- Legislators voted 40 to 26; bill now goes to lower house
- Proposal eliminates company requirement to operate pre-salt
Brazil’s Senate approved legislation that relieves Petrobras of its role as sole operator and mandatory stakeholder in so-called pre-salt deepwater oilfields, potentially allowing the state-run company to direct resources to more profitable operations.
Legislators on Wednesday night voted 40 to 26 in favor of the bill, which was introduced by opposition Senator Jose Serra and now goes to the lower house of Congress for consideration. The legislation eliminates the requirement for Petrobras to operate all pre-salt operations and hold a minimum 30 percent stake in the projects, while giving it first dibs to explore an area if it so chooses.
President Dilma Rousseff’s coalition is divided over the bill, with some legislators in her party saying it amounts to giving up sovereignty over fields that hold some of Brazil’s largest oil reserves. Yet Senate President Renan Calheiros, a member of the ruling alliance, has said repeatedly that Brazil must limit the state’s role in the economy to revive growth. Proponents also say the bill would reduce the oil company’s financial burden.
“This legislation protects Petrobras’s strategic interests,” said Senator Romero Juca, a member of Calheiros’s party and a sponsor of the bill. “This eliminates the burden of operating all pre-salt fields.”
Preferred shares of Petroleo Brasileiro SA, the formal name for the oil company, defied a drop in international oil prices and rose 2.5 percent to 4.99 reais at 10:50 a.m. local time. “The news is positive in the short term for the company, considering its high debt level,” analysts with Rico brokerage wrote in a note to clients.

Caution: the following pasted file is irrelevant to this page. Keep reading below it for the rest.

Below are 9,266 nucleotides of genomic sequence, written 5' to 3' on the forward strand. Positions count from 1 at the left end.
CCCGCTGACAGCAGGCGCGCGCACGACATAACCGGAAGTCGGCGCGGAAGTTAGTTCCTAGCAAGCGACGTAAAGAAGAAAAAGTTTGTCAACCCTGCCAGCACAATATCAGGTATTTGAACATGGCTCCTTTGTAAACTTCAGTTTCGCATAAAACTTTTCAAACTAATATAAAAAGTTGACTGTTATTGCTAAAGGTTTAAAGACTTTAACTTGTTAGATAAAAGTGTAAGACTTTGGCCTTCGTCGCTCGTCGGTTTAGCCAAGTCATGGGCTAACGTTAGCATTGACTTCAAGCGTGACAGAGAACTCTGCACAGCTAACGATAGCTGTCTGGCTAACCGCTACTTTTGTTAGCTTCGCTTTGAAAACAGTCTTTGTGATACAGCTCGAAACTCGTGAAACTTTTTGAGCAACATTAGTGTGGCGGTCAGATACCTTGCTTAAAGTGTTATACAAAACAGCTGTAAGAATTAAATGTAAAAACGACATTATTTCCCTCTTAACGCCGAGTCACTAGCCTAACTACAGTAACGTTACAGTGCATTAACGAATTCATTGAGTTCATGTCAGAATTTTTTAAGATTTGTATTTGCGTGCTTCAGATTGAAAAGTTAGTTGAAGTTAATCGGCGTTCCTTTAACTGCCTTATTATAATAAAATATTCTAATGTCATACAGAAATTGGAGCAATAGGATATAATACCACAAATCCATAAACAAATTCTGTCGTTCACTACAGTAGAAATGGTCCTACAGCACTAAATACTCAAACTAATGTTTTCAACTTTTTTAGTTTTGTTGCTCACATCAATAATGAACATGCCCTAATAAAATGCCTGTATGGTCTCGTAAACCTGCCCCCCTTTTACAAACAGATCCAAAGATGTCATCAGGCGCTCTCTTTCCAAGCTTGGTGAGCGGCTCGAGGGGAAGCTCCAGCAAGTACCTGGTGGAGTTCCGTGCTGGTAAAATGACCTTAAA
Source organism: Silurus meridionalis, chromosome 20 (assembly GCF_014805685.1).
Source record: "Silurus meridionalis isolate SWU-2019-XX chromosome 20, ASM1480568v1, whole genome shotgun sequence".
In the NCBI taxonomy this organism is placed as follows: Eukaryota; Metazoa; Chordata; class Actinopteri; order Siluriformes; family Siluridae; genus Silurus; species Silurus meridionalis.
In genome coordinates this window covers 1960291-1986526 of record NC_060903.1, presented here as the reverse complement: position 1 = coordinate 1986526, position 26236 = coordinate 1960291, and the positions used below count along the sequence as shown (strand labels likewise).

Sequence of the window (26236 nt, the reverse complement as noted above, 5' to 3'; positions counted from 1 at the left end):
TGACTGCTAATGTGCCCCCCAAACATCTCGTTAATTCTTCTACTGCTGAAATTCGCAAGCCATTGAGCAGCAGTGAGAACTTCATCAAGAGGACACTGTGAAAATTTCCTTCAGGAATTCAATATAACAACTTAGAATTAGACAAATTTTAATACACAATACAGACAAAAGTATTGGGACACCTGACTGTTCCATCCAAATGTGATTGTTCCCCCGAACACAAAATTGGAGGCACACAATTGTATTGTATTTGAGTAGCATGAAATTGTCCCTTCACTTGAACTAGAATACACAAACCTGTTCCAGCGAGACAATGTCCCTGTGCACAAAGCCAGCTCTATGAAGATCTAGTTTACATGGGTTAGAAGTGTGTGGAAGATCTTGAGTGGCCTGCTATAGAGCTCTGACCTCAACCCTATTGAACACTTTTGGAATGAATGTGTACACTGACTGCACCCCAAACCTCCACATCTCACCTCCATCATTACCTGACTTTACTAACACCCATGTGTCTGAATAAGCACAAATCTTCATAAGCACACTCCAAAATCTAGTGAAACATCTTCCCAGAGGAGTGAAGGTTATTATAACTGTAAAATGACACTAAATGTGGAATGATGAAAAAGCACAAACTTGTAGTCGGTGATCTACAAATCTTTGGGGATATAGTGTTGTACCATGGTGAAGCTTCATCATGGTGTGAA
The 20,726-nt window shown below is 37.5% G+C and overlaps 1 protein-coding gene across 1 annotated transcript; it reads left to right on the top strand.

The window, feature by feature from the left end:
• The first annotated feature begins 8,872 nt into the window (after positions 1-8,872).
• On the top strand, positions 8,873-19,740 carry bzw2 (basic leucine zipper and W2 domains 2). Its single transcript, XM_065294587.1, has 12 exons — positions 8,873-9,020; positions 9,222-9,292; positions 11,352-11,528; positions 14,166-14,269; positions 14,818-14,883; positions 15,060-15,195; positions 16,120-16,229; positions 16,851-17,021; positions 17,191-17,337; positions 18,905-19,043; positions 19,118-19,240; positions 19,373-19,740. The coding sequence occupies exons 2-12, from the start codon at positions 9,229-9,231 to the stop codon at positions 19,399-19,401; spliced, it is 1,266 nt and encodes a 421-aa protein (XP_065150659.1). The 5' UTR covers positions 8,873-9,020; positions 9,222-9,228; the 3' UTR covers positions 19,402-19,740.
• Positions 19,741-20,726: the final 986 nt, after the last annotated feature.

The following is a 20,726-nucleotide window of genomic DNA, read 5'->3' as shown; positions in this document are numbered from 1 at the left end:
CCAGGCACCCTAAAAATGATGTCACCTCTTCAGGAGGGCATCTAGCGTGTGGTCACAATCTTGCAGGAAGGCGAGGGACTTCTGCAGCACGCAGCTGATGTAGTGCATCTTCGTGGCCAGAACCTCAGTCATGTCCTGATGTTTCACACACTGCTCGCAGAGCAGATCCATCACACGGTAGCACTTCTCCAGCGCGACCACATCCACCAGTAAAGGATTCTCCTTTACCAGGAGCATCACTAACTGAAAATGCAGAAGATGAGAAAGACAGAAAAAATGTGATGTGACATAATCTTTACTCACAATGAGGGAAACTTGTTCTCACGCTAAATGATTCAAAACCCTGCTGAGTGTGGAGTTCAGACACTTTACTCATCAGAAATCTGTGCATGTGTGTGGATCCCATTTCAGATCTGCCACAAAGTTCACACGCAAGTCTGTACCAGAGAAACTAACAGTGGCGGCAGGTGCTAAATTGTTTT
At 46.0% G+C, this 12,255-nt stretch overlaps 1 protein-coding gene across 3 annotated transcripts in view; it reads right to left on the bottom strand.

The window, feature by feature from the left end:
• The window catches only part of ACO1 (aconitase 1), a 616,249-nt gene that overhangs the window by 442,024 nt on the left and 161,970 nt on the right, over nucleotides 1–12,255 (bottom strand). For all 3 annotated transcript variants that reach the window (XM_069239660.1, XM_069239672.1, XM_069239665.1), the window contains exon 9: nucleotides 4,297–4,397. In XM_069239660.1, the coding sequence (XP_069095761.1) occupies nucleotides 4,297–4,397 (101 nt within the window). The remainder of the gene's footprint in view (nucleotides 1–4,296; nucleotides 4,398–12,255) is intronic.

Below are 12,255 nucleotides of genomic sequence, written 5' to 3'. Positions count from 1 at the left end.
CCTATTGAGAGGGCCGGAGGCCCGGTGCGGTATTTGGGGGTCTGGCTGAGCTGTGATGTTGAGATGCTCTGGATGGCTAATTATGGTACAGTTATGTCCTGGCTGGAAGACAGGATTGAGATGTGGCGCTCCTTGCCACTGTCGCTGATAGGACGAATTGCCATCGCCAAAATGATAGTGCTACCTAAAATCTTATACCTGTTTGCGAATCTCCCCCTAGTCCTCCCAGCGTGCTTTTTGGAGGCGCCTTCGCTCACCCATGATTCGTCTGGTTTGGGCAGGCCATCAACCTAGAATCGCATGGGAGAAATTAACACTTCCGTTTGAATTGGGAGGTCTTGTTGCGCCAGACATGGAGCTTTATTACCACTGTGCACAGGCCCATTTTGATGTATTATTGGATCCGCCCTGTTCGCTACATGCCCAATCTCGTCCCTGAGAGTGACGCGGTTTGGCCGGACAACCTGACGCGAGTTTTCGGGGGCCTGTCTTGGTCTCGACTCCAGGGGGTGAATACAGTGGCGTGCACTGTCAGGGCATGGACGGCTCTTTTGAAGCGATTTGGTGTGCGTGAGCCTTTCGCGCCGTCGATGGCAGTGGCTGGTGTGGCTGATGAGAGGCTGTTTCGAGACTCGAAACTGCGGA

Brazil put Petrobras in charge of developing the pre-salt during the commodities boom when the company was investing more than $40 billion a year. The crash in oil prices and investments in unprofitable refining projects sent the company’s debt levels soaring, forcing it to slash spending and sell assets. Companies with a smaller debt burden such as Royal Dutch Shell Plc. say they are eager to invest in the region, where production has exceeded expectations.
Petrobras’s shares have fallen by more than half since August last year and plummeted to 4.2 reais in January, its lowest in more than 15 years. The company slashed its business plan for the five years through 2019 to $98.4 billion, the latest adjustment to the original $130 billion announced in 2015.
“Petrobras is under major cash restrictions,” Alexandre Calmon, a partner at the Vieira Rezende Advogados law firm who specializes in the oil industry, said before Wednesday’s vote. “Without changes in the regulation, you can’t put any pre-salt area up for a bid.”